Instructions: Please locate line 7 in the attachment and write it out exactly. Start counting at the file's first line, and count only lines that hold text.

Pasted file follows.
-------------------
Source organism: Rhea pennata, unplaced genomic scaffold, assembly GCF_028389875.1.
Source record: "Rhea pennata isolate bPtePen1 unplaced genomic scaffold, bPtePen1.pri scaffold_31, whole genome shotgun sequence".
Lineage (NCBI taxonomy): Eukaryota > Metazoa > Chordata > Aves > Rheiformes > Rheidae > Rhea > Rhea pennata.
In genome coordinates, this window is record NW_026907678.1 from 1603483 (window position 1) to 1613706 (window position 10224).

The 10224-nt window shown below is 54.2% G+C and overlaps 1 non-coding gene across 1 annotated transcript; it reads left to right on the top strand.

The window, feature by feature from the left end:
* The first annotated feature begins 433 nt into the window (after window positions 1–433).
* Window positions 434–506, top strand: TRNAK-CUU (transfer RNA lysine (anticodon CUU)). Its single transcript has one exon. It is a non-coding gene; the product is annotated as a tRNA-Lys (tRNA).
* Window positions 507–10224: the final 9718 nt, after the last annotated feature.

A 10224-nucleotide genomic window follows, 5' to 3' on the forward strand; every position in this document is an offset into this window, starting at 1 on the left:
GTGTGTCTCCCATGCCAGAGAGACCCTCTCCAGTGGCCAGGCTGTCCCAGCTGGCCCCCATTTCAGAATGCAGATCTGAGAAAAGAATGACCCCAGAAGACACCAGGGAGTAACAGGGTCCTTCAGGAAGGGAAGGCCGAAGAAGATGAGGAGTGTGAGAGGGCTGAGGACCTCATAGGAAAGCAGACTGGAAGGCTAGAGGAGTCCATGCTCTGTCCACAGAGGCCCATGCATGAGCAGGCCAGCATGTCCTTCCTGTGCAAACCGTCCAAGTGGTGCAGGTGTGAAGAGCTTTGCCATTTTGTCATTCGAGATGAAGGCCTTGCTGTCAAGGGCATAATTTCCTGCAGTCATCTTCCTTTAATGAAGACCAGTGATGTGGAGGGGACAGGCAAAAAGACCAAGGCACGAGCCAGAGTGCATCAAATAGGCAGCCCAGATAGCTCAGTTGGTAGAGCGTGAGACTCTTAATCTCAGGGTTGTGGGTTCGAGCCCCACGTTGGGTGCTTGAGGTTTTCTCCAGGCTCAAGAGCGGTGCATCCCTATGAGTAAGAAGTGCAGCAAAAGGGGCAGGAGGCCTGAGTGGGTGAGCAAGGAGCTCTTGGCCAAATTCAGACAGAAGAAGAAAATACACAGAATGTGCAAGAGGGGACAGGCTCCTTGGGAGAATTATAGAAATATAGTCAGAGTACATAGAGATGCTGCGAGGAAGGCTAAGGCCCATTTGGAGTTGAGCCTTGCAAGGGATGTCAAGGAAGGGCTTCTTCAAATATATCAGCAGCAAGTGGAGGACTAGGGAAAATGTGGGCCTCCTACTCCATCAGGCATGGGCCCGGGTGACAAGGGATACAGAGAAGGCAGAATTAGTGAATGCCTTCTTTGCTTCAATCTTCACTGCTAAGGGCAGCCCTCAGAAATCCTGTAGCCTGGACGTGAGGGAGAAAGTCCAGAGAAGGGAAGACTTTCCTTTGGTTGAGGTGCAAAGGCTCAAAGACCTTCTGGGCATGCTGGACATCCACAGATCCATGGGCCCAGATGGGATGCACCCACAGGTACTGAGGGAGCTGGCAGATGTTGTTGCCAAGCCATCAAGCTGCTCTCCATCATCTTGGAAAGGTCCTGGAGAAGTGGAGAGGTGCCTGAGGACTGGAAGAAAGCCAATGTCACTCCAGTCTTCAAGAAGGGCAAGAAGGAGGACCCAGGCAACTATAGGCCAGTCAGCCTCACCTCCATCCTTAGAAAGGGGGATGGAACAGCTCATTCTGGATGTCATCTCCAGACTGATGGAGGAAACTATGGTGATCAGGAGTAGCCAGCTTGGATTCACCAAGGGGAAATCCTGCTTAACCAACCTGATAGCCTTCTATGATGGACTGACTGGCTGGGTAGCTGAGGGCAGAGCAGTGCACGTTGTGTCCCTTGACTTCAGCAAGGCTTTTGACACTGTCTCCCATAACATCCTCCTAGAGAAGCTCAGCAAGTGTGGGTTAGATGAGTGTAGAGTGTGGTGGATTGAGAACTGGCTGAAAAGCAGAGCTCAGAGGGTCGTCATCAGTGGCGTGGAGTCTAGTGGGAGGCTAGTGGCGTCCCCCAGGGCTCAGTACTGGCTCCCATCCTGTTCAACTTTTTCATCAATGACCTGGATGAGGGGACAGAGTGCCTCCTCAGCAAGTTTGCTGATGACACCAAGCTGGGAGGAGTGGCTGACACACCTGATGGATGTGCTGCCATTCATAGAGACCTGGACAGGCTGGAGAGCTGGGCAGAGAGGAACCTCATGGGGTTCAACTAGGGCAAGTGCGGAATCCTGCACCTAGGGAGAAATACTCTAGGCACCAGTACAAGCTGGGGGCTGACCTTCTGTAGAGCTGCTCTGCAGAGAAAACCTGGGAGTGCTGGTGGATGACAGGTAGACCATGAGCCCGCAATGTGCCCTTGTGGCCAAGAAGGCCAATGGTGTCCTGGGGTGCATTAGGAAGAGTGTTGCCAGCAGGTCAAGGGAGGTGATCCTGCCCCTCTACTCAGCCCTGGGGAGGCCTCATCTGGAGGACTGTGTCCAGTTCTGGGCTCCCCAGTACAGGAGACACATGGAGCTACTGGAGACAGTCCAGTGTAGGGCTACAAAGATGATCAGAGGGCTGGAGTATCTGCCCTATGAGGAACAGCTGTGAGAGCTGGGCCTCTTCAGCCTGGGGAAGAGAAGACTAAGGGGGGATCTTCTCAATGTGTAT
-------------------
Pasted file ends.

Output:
* The first annotated feature begins 433 nt into the window (after window positions 1–433).